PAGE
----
“I enjoy watching the kids, watching the families; it’s a clean, safe place for people to go to enjoy themselves, and that’s what I strive for every single year,” Vierra says. “There are lots of things to do and look at, but it’s still a farm. We tried to keep a true, farm-feeling atmosphere.”

Steph Rodriguez is an award-winning freelance journalist who keeps a close eye on the food and music scene in Sacramento. With more than 10 years’ experience as a writer, she crafts stories that mirror the vast and diverse culture of the region. From entertainment and lifestyle features, to profiles with a farm-to-fork interest, she aims to capture the best of Sacramento.


Guide to 2018 pumpkin patches

In the spirit of fall, visit one or more of the best pumpkin patches located throughout Greater Sacramento, because there’s nothing like trudging through an open field filled with pumpkins until the brightest, roundest one beckons you to take it home.

Bastiao Farms Goblin Gardens
3845 El Centro Road, Sacramento • 916-925-2947
Open 10 a.m. – 7 p.m. Mon. – Sun. Through October.

Find train rides, a giant slide, face painting, pony rides, a corn maze, a haunted barn, a Western town, a corn launcher, a toddler pedal-car track, and a covered picnic area. Entrance fee is $8 per person, and children 2 and under are free.

Dave’s Pumpkin Patch
3010 Burrows Ave., West Sacramento • 916-849-9450
Open 10 a.m. – dusk Sun. – Thurs., 10 a.m. – 9 p.m. Fri.– Sat., Sept. 29 – Oct. 31
Open 10 a.m. – 11 p.m. Oct. 27 and 28 only.

Enjoy a snack shack with sticky barbecue, scenic hayrides, large jumping pillow, outdoor movies at dusk, corn kernel pit, hay bale pyramid, pumpkin launcher, fresh apple doughnuts, baby goats, and more. The pumpkin patch is $7 per person Mon. – Thurs.; $16 per person Fri. – Sat. with unlimited access to Dave’s Cornival.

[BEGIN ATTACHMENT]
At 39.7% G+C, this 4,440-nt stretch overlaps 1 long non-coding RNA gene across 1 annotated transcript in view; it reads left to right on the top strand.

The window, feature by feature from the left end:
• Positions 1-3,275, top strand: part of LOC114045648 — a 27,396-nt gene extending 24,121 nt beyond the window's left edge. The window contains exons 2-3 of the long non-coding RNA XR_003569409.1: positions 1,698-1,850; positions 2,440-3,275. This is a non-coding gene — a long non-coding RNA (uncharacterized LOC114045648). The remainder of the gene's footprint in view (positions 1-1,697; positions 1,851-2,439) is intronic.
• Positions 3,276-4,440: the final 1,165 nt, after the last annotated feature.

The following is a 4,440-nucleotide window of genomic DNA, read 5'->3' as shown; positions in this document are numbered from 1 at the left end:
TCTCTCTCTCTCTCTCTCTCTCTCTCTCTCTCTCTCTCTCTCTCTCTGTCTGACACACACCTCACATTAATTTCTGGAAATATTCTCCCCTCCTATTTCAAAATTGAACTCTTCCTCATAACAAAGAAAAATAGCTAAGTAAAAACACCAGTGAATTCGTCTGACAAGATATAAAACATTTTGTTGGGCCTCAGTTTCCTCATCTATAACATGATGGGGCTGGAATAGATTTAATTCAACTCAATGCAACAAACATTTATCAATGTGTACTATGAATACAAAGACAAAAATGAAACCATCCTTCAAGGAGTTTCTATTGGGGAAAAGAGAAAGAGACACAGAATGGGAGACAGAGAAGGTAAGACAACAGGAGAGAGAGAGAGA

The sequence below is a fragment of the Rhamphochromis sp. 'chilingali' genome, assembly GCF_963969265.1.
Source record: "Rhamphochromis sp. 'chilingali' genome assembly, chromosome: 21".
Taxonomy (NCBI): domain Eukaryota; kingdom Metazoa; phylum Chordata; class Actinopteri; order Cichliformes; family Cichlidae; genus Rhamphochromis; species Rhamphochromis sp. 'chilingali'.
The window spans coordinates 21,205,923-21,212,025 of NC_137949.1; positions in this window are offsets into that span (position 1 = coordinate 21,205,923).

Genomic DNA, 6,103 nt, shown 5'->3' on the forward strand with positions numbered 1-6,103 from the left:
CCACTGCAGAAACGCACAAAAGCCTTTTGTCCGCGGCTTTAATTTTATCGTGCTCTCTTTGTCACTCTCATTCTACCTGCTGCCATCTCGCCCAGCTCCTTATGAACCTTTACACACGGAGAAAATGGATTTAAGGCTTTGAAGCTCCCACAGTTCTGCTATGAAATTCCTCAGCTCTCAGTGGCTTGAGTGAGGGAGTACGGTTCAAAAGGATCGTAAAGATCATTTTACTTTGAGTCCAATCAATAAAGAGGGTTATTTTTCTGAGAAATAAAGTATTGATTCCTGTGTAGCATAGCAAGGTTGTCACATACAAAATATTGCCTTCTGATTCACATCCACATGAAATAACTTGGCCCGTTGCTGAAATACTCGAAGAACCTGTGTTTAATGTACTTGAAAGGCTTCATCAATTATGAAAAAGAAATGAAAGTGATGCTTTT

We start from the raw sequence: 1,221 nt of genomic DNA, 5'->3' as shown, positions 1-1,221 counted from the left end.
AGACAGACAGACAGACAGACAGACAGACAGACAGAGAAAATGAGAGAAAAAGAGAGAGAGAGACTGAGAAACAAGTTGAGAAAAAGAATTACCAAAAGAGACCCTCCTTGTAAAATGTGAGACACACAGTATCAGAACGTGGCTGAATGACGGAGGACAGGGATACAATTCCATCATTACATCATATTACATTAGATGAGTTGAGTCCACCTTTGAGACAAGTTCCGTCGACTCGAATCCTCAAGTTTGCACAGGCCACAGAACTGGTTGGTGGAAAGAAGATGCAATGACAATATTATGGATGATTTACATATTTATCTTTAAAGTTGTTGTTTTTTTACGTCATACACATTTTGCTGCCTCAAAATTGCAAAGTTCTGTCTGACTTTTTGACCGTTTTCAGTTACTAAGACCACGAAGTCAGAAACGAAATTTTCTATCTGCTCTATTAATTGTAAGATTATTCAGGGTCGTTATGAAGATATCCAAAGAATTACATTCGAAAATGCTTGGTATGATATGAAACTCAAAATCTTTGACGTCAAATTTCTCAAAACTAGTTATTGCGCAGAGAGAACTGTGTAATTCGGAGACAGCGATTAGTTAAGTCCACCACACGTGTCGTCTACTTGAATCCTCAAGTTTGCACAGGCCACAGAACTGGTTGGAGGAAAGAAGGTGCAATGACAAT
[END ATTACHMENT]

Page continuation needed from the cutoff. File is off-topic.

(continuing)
Fog Willow Farms
11011 Cecatra Drive, Wilton • 916-687-4547
Open noon – 6 p.m. Mon. – Fri., 9:30 a.m. – 6 p.m. Sat. – Sun., and noon – 3 p.m. Oct. 31. Through October.

This nine-acre farm boasts old-fashioned hayrides, pony rides, U-pick pumpkins, a petting zoo, a snack shack, an adventure course, and more. Entry is $6 per person, and children 3 years and under are free.

Perry’s Pumpkin Acres
3101 El Centro Road, Sacramento • 916-929-7546
Open 9 a.m. – 6 p.m. daily, mid-June through mid-November.

A variety of heirloom pumpkins is ripe for the picking in many shapes and colors, as well as a corn maze, hay bale maze, and hayrides for the entire family. Free entry.

Roemer Pumpkin Patch
6851 Hedge Ave., Sacramento • 916-381-4331
Open 2 – 5 p.m. Tues. – Fri., 9 a.m. – 5 p.m. Sat. – Sun. beginning Oct. 6.

Roemer’s offers a variety of pumpkins and gourds, a five-acre corn maze, ongoing hayrides, a four-foot-tall hay bale labyrinth, face painting, and plenty of photo opportunities. Prices on activities may vary; hayrides are free, but donations are accepted.

The Pumpkin Farm
7736 Old Auburn Road, Citrus Heights • 916-726-1137
Open 9 a.m. –  6 p.m. Tues. –  Sun., October 2 – 31.

Face your fears in the haunted barn, conquer the corn maze, pet a cute farm animal, enjoy a hayride or catch the train, bounce in the jump house, and, of course, pick a pumpkin.

Zittel Farms
6781 Oak Ave., Folsom • 916-989-2633
Open 9 a.m. –  5 p.m. Mon. – Fri., 9 a.m. –  6 p.m. Sat. – Sun., Sept. 29 through October.

Browse for the perfect pumpkin on this longtime family farm with hayrides on the weekends. Pumpkin-carving stations and Amish décor are just a few more highlights.